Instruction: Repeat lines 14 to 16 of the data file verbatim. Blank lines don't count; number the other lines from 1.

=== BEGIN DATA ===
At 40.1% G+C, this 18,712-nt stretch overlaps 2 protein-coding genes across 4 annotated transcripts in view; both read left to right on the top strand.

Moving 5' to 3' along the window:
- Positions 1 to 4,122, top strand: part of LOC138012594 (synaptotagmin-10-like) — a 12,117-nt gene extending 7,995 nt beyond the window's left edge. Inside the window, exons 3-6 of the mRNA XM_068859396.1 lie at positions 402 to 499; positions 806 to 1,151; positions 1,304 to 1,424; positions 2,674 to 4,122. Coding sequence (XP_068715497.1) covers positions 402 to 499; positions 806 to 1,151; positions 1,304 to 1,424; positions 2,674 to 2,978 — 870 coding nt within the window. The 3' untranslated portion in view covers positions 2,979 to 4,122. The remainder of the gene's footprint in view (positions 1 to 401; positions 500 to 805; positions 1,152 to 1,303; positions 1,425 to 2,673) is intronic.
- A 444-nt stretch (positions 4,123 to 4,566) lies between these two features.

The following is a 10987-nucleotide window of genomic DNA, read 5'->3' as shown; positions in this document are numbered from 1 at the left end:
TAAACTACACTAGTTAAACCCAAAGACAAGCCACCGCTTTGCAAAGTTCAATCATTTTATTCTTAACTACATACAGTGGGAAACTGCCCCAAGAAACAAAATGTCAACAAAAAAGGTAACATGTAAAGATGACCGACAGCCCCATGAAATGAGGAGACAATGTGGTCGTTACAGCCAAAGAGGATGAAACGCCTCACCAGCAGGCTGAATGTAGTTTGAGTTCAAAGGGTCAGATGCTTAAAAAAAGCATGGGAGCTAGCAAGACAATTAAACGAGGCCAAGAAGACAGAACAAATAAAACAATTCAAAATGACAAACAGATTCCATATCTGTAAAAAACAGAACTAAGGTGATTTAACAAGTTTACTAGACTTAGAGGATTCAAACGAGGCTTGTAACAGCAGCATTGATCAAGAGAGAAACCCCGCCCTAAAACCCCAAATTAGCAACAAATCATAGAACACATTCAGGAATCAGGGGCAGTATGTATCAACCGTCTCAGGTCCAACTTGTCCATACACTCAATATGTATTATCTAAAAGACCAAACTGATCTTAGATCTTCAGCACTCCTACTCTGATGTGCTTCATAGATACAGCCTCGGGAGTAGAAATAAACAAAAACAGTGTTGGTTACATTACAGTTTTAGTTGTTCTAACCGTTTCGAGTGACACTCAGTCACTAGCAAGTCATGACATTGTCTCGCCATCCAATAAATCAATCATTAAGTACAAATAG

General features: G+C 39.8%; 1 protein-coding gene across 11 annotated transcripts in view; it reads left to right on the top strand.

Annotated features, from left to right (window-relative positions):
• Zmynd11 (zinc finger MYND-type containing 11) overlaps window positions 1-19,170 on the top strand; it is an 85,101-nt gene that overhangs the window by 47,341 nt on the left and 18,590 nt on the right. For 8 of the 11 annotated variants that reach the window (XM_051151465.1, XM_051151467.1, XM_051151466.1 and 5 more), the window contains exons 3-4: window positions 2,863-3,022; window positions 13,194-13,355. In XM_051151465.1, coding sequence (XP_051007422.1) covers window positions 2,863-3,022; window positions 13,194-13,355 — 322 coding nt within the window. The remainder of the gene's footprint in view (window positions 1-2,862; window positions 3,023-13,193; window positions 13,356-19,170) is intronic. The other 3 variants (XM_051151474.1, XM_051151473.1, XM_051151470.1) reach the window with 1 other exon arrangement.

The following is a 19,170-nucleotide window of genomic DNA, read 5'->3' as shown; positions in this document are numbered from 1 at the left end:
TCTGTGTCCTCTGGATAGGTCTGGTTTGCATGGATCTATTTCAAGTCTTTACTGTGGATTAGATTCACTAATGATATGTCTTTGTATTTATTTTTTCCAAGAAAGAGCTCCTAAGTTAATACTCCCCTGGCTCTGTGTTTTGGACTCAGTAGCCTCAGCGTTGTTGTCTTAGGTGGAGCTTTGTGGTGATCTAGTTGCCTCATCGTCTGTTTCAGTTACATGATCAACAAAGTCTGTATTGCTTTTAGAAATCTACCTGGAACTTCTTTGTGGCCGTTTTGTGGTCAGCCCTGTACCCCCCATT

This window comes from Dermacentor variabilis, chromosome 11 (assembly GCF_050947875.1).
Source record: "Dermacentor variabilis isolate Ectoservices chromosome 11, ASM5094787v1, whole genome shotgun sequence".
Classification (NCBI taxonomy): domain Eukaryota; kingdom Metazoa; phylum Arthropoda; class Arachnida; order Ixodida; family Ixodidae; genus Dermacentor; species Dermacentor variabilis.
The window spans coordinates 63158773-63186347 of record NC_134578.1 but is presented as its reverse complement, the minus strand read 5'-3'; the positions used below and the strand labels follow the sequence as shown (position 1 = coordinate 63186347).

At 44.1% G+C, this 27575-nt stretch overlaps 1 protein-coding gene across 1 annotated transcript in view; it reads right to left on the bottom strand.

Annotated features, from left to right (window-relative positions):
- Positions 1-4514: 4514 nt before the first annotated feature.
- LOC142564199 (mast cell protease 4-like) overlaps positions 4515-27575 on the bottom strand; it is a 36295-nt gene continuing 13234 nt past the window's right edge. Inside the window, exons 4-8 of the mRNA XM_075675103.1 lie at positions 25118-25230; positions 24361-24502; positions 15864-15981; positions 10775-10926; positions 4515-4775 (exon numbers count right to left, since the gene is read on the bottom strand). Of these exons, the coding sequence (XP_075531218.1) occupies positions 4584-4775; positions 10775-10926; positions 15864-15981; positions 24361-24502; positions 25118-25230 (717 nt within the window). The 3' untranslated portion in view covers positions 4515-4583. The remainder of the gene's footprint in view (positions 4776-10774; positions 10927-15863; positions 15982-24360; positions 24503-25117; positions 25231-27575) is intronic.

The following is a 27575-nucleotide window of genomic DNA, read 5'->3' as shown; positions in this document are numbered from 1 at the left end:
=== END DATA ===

Classification (NCBI taxonomy): domain Eukaryota; kingdom Metazoa; phylum Arthropoda; class Arachnida; order Ixodida; family Ixodidae; genus Dermacentor; species Dermacentor variabilis.
The window spans coordinates 63158773-63186347 of record NC_134578.1 but is presented as its reverse complement, the minus strand read 5'-3'; the positions used below and the strand labels follow the sequence as shown (position 1 = coordinate 63186347).

At 44.1% G+C, this 27575-nt stretch overlaps 1 protein-coding gene across 1 annotated transcript in view; it reads right to left on the bottom strand.